Even if you’re not a jazz fan, you’ve probably heard of Miles Davis. While he may not have been the best-selling jazz artist on Columbia Records’ roster (Herbie Hancock, Weather Report and others probably outsold him during his lifetime), at this point he’s one of the most iconic figures in music history. And fortunately for the record industry, he was extremely prolific, making multiple albums per year and leaving hundreds of hours of material in the vaults at the time of his death, which has been steadily dripping out ever since, even as the back catalog is repackaged and reissued again…and again…and again. Miles Davis has more boxed sets than many artists have albums.

The Original Mono Recordings, the latest Davis doorstop (get it on Amazon), is exactly what it claims to be—a nine-CD box containing reissues of Davis’s earliest releases on Columbia, beginning with 1956’s ‘Round About Midnight and ending with 1964’s Miles and Monk at Newport, with Miles Ahead, Milestones, Kind of Blue, Porgy and Bess, Sketches of Spain, Someday My Prince Will Come and the compilation Jazz Track (which featured his music for the French thriller Ascenseur pour l’échafaud on one side, and three leftover tracks from 1958 on the other) in between. All of these albums were originally recorded and released in mono, and remixed for stereo later. One could argue—indeed, producer George Avakian does argue, in the liner notes—that these reissues present the albums as they were meant to be heard. “Mono has always been truer to the studio sound and the original intent,” he tells writer Marc Myers, arguing that it offers “less audio trickery and fewer audio distractions.”

This seems undeniable. These are recordings of musicians in a room, playing together; it makes no sense to separate them by creating an artificially spacious sound field. Mono recording does more than document their interplay; it also grants an accurate representation of the atmosphere, the “room sound” which modern engineers—working with players isolated by Plexiglas barriers, if not playing in separate rooms—have struggled mightily to conjure under antiseptic laboratory conditions, coming up with more and more elaborate tricks and stunts (putting Led Zeppelin drummer John Bonham‘s kit at the bottom of a concrete staircase, for example, to get the booming beat for “When the Levee Breaks,” or the bass direct, which inflicted that horrible strung-with-giant-rubber-bands sound on the upright bass on so many acoustic jazz albums of the 1970s and 1980s). That’s not to suggest that engineers of prior decades didn’t have tricks up their own sleeves—Peter Doyle‘s astonishing book Echo and Reverb: Fabricating Space in Popular Music Recording, 1900-1960 (get it on Amazon) is an essential history of acoustic effects and the creation of imaginary worlds through sound.

Let’s get right down to it: The albums included in The Original Mono Recordings sound fantastic. The clarity of the remastering, done from the master tapes but re-EQ’d to match the original LP releases, is breathtaking. The lush, florid orchestrations of Miles Ahead are perfectly balanced behind the leader’s trumpet; the same is true of Porgy and Bess and, most of all, Sketches of Spain, which manages to be one of Davis’s most intimate and emotionally affecting records despite being a large-ensemble effort. The small group albums—‘Round About Midnight, Milestones, and Kind of Blue in particular—are reborn. Paul Chambers‘ bass is a throb so powerful and warm, you’ll think it’s your own pulse you’re hearing. The drums, whether played by Jimmy Cobb, Philly Joe Jones, or Art Taylor (on Miles Ahead), have a greater impact—rolls and bomb-drops can almost make you jump in your seat. This is clearly the way this music was meant to be heard, and frankly, Sony should withdraw the stereo versions of the individual albums and put these out separately, so they can be appreciated by people unlikely to spring for the full box.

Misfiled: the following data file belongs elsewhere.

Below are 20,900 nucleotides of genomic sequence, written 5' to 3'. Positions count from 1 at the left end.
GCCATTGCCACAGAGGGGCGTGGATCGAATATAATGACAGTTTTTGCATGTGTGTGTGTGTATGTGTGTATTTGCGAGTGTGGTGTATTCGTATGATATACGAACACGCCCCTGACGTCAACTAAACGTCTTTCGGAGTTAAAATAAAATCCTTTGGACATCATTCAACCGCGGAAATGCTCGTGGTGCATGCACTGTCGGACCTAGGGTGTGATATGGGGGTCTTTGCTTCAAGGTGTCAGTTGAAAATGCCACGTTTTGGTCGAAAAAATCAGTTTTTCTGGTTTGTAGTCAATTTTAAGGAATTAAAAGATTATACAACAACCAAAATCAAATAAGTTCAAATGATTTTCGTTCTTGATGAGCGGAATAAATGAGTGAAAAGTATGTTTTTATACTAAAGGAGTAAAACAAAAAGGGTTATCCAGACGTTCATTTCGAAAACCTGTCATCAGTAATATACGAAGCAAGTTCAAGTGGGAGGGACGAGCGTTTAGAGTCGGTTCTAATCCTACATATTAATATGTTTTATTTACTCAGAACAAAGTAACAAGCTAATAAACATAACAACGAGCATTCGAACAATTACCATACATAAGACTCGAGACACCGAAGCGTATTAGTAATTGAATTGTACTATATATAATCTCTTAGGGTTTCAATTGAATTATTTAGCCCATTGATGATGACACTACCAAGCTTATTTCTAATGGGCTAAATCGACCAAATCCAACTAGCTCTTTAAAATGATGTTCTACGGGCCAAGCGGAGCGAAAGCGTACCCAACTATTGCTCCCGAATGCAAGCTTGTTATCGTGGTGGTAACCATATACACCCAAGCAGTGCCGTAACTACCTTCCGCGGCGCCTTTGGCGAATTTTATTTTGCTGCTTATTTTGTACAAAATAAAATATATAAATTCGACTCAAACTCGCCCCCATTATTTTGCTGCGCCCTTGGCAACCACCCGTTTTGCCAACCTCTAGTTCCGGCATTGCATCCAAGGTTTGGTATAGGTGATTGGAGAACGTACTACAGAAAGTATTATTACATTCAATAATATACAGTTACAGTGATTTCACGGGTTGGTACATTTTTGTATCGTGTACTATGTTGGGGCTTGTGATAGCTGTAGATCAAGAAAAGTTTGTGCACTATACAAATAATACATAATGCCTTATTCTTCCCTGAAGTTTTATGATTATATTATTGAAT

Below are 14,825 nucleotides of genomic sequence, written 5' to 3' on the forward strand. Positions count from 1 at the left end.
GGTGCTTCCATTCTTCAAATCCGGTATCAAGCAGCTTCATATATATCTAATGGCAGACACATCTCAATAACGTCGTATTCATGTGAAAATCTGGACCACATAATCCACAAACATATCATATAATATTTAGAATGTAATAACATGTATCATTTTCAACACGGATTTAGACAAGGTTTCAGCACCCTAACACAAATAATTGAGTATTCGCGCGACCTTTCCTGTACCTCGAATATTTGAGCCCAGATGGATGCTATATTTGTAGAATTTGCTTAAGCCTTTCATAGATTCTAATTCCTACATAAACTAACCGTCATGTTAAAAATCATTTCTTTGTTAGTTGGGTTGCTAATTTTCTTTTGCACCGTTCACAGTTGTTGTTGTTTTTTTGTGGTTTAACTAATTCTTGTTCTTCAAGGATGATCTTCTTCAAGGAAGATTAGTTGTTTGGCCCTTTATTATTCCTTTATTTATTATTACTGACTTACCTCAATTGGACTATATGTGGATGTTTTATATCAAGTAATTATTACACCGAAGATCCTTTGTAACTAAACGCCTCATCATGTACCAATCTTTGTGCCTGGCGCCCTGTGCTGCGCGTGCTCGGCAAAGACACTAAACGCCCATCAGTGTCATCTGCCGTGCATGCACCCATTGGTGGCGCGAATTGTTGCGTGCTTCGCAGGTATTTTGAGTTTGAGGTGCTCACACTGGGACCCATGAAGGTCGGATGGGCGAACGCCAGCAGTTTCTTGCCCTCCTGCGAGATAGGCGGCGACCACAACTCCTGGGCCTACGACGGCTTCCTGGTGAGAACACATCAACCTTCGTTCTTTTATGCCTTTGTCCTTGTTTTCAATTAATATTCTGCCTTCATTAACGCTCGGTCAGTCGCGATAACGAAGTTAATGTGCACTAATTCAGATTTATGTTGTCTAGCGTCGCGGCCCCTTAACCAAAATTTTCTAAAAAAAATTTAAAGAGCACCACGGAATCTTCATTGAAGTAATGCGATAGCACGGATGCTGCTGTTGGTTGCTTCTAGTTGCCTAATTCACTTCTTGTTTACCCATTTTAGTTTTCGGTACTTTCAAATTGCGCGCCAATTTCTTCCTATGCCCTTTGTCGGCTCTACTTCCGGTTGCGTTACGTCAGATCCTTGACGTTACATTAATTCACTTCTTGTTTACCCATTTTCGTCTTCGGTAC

This brings up a broader question: Should acoustic jazz as a whole consider a return to mono recording? It might give present-day artists, who frequently sound diffident and distant on their studied, chamber-jazz albums, an impetus to punch their stuff up a little, to give it more swing and impact. Many of the artists recording for labels like Criss Cross, Fresh Sound New Talent, and Posi-Tone are already stylistically indebted—to varying degrees, granted—to the music of the 1950s and early 1960s, so why not adopt the technological methodologies of the time? If they went into the session knowing they’d be documented in a way that would demand a certain broad-stroke vitality, balanced with a need to make room for their bandmates as the music happened, rather than “fixing it in the mix” after the fact, who knows what kind of effect it might have? I can think of a number of groups, from the Nick Hempton Band to the William Parker Quartet, who I’d love to hear in a punchy mono mix.

Furthermore, other labels should consider reissuing their classic albums in mono. All the 1950s work of John Coltrane, Sonny Rollins, Thelonious Monk, and everyone else you can name has only been available in artificial, rechanneled stereo for decades. Let those of us who grew up in the CD era hear this music as it was made, and as it was meant to be heard.

Phil Freeman

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